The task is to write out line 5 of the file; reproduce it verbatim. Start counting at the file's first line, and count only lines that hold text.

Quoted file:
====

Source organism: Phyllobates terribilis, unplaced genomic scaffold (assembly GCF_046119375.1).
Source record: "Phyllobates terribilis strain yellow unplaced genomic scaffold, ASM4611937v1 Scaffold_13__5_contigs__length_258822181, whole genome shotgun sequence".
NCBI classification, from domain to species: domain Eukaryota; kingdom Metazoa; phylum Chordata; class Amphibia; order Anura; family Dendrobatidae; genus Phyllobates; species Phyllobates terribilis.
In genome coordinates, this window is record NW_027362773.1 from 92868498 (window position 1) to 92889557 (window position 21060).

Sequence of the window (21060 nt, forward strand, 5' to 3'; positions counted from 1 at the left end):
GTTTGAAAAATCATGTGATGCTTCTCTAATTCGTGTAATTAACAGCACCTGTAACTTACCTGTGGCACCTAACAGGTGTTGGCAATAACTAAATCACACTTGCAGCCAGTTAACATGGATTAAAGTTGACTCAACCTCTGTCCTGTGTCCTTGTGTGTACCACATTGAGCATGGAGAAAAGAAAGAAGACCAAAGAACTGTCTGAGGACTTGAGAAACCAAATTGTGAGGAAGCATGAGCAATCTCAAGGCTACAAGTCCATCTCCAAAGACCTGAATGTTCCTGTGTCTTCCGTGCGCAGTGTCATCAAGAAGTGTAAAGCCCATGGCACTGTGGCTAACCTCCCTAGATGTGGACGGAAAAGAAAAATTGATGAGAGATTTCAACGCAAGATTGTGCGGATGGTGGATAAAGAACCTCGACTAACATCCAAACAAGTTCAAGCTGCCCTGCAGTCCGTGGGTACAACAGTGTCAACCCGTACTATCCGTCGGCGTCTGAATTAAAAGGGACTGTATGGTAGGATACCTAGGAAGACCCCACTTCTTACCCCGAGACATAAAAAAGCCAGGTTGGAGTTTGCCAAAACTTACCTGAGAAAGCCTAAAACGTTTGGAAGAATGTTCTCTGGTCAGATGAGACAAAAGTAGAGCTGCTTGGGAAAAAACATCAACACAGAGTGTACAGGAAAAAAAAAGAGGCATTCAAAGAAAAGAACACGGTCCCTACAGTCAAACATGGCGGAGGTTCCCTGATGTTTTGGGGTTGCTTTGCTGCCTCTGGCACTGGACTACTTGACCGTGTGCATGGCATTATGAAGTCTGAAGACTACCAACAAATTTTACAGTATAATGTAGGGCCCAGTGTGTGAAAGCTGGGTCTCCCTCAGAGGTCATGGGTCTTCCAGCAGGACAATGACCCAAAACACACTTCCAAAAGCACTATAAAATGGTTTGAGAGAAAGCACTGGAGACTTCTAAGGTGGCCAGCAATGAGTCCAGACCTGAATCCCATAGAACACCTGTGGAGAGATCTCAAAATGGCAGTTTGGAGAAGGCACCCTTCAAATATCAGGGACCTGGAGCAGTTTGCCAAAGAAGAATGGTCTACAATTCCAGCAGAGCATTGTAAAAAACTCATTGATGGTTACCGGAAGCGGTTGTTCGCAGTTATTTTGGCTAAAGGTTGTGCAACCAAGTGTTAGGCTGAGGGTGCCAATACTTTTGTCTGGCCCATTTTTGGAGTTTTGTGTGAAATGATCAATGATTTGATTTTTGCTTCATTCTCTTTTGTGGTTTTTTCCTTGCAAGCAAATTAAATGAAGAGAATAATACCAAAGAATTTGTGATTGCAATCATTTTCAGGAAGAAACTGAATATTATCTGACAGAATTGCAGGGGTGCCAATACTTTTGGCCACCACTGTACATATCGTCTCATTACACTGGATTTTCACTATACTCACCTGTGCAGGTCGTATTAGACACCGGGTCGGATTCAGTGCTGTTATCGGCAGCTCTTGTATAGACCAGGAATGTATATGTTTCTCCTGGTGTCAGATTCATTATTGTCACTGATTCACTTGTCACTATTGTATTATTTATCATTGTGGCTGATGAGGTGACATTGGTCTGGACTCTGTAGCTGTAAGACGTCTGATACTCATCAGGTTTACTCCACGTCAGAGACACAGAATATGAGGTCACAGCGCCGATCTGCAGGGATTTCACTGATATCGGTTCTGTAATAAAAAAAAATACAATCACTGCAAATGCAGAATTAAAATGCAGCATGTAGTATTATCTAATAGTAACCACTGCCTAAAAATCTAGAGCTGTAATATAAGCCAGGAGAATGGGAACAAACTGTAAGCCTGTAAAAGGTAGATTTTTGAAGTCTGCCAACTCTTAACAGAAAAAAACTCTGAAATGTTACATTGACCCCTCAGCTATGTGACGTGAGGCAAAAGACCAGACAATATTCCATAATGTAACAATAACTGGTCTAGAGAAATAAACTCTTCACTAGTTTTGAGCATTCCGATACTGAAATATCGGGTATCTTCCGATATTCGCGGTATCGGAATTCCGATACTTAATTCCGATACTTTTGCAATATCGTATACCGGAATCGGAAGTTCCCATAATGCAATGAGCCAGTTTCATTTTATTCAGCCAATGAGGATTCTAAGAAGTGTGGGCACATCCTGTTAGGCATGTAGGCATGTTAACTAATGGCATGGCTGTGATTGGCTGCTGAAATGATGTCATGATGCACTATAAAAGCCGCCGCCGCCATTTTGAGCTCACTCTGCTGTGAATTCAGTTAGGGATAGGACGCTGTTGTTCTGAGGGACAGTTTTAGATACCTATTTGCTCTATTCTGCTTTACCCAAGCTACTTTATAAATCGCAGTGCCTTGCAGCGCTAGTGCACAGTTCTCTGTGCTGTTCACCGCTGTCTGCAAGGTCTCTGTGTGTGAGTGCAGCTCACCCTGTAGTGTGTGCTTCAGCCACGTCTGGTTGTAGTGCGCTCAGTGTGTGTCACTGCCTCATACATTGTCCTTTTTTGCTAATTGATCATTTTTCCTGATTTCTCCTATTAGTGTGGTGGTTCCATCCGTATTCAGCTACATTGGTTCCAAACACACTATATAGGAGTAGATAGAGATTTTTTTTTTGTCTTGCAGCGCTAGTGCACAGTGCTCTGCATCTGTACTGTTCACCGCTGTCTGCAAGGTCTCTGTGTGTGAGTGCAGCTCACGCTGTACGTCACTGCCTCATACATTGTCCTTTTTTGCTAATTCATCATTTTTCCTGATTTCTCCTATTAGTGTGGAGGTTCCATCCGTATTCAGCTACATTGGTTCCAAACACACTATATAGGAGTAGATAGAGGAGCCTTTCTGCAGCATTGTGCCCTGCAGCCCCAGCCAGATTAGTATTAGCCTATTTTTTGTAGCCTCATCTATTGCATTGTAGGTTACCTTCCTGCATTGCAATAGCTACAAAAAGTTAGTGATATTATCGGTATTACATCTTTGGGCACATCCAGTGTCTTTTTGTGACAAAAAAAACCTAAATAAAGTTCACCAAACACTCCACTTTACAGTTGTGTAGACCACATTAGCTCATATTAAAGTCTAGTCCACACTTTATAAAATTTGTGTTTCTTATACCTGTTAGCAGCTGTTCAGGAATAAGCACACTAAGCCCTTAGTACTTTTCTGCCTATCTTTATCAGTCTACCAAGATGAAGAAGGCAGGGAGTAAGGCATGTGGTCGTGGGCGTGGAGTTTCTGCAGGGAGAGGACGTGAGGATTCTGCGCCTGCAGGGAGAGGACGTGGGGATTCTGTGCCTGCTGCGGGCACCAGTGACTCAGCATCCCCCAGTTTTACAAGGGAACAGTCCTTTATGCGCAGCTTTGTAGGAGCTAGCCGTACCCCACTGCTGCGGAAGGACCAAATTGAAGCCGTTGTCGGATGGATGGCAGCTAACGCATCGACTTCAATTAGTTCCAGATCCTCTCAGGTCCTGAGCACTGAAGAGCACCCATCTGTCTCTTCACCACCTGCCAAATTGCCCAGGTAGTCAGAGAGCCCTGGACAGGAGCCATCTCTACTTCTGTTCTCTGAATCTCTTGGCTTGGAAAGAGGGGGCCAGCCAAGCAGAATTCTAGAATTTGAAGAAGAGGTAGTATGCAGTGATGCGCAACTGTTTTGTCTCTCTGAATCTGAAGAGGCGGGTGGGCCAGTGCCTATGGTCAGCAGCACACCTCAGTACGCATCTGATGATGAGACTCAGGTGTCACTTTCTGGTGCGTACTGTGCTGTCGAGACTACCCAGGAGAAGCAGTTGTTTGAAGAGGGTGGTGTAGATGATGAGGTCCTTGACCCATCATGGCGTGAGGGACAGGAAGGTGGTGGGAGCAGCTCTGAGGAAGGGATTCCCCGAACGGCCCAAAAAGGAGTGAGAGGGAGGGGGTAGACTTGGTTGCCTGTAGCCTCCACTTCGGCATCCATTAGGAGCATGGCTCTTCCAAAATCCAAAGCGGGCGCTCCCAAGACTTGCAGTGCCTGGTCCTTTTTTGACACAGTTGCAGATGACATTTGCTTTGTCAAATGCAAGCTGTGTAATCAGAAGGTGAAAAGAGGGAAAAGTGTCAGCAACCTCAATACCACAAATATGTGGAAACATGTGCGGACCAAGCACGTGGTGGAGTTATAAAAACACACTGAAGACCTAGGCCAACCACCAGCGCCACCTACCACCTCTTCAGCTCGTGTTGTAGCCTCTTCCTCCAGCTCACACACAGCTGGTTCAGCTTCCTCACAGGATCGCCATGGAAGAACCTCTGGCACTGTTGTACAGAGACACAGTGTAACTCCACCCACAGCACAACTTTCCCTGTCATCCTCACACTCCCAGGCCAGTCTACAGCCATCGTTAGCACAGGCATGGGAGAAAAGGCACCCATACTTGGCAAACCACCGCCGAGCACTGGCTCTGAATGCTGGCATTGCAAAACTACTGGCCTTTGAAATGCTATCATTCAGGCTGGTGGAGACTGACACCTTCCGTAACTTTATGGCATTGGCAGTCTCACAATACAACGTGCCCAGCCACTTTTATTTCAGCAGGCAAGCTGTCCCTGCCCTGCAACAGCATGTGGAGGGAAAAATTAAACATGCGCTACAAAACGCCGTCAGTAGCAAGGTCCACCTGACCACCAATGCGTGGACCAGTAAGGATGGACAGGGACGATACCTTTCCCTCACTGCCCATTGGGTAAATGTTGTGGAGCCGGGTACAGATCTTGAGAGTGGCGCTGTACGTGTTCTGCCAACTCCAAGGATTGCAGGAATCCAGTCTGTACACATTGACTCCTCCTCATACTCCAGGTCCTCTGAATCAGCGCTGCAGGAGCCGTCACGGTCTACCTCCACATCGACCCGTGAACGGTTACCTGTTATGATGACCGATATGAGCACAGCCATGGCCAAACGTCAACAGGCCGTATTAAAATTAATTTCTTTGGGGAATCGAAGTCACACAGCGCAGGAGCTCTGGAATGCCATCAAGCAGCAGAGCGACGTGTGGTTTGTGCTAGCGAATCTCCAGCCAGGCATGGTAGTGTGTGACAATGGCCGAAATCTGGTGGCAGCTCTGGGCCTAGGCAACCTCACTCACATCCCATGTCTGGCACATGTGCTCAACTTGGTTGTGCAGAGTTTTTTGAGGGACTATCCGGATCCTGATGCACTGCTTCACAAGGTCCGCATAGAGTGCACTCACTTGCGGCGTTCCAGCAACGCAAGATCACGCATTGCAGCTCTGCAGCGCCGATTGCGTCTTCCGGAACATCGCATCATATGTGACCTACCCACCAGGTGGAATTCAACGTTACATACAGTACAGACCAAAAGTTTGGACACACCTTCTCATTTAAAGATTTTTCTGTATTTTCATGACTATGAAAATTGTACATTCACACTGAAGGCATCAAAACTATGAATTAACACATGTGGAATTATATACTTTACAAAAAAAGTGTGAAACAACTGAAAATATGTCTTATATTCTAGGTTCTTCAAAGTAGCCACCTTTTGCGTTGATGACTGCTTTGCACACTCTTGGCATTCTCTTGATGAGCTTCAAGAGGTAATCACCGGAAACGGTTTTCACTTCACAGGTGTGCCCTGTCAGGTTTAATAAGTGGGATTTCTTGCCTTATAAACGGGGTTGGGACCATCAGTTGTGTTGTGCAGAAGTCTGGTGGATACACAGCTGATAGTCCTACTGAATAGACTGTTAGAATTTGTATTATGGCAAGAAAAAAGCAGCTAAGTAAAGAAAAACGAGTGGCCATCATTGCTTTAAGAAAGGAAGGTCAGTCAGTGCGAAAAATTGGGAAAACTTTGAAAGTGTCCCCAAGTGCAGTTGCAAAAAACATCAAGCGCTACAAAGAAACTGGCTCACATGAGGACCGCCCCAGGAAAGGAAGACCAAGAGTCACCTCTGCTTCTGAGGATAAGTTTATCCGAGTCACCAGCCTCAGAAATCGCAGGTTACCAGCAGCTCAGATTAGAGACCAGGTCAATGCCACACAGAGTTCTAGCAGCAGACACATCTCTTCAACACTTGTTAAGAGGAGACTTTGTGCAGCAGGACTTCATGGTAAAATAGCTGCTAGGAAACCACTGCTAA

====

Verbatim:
Sequence of the window (21060 nt, forward strand, 5' to 3'; positions counted from 1 at the left end):